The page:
The reason for this economic malpractice is that our transportation sector is wedded to oil. Natural gas landed in the power sector not necessarily because electricity is the most economic use of the commodity but because our grid and electric appliances are indifferent about the source of energy that goes into making the electrons they use. For a light bulb or a coffee machine, electrons made from coal, gas, nuclear or solar are all the same. Cars are a different story. They do care what source of energy goes into their tank because for the most part they are warrantied to run on nothing but petroleum fuels. This means that no matter how cheap and plentiful natural gas becomes its pathway to our vehicles is blocked.  

While there are some efforts to increase the use of natural gas as an automotive fuel they are limited to heavy duty trucks and buses and therefore will not get us close to capturing the full economic opportunity offered by the shale gas revolution. According to the Energy Information Administration at current trends the increased use of compressed natural gas (CNG) and LNG in vehicles will offset only 3% of petroleum consumption in the transportation sector in 2040. This is a profoundly disappointing figure which means that most households will not be able to take advantage of America’s natural gas when it comes to their fuel expenditures. In order for the natural gas bonanza to benefit every American it must penetrate the light duty sector, where most of our fuel is used. One way of doing so is to reduce the cost of aftermarket conversions to CNG by streamlining the onerous regulatory requirements consumers are currently facing.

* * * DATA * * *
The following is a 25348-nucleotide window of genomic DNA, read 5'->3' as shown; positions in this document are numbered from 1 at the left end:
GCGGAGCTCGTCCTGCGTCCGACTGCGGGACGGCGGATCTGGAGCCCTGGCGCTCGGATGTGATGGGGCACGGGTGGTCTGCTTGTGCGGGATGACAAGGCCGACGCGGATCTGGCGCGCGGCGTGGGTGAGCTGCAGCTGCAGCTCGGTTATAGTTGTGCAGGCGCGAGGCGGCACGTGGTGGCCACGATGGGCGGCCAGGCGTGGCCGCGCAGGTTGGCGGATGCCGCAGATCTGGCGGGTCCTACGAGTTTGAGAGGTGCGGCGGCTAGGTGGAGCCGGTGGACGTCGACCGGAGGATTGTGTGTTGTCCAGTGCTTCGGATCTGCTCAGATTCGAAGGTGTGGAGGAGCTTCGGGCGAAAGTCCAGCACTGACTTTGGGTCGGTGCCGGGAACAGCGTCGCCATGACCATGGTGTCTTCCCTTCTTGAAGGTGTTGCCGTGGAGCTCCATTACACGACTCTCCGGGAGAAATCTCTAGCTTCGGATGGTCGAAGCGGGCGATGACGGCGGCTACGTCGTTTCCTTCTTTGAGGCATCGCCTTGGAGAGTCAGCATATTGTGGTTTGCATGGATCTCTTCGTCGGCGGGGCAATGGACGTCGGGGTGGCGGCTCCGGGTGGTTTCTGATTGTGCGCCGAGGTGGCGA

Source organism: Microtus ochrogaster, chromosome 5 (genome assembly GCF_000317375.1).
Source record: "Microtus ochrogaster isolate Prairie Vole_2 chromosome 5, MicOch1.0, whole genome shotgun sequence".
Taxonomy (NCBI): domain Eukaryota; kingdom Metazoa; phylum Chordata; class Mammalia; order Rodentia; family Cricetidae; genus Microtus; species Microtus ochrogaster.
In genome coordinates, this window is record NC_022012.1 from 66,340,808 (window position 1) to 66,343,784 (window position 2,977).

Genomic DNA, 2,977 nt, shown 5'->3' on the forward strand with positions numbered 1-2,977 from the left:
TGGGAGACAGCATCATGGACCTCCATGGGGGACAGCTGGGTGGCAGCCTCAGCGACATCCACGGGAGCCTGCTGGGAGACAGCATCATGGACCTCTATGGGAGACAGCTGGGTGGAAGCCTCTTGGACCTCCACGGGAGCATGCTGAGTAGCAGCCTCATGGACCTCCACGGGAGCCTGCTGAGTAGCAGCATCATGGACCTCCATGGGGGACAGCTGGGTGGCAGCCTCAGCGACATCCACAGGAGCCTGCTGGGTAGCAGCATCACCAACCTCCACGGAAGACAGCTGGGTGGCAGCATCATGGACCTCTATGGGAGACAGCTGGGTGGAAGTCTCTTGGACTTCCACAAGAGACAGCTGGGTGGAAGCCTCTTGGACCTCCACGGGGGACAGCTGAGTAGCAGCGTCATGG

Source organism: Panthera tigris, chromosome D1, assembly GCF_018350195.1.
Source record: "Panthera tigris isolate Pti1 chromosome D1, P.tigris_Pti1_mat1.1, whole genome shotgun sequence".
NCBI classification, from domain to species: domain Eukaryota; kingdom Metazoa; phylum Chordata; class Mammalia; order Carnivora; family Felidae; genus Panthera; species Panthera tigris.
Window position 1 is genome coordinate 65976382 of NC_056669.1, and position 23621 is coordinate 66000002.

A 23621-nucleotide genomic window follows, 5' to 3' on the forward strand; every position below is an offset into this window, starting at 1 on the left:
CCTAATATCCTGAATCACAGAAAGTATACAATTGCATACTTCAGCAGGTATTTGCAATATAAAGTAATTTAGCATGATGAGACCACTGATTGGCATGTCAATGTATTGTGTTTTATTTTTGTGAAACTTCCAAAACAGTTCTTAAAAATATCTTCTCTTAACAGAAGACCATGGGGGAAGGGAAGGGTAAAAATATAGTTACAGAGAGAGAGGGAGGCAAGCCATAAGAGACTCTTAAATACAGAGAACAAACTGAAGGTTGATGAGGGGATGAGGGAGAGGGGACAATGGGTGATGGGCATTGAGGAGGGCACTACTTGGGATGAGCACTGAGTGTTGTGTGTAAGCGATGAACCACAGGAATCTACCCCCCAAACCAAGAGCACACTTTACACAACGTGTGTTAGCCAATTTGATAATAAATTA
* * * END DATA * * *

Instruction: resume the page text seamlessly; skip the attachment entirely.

Another is to turn the gas into gasoline and diesel in a process called gas-to-liquids (GTL). But for a GTL plant to make money, a barrel of oil has to cost about 16 times more than 1 mmbtu of natural gas. This ratio is too high to expect over the long run which is why Royal Dutch Shell recently abandoned its $20 billion GTL project in Louisiana. A more fiscally prudent way of using natural gas in transportation is to open light duty vehicles to run on a liquid fuel called methanol. This high octane alcohol can be blended into gasoline similarly to the way ethanol is blended. Properly adjusted flexible fuel vehicles, which cost automakers an extra $100 or so to manufacture as compared to gasoline only cars, allow drivers to choose whether to run on methanol, gasoline, or some combination of the fuels.  

To be sure, in the coming years there will be times when natural gas prices inch up while oil prices decline, but it is highly unlikely that oil will ever become cheaper than natural gas on a caloric basis. The arbitrage opportunity in shifting from oil to gas in the transportation sector is too appealing to let go. But as long as our cars are locked to gasoline and blocked to its competitors, America's natural gas will go to fuel power plants in Asia and Europe instead of cars at home – and while the sellers of the gas may be agnostic as to where it ends up, for the US at large this will be the least optimal of its uses.   

Gal Luft is co-director of the Institute for the Analysis of Global Security (IAGS) and Senior Adviser to the United States Energy Security Council (USESC).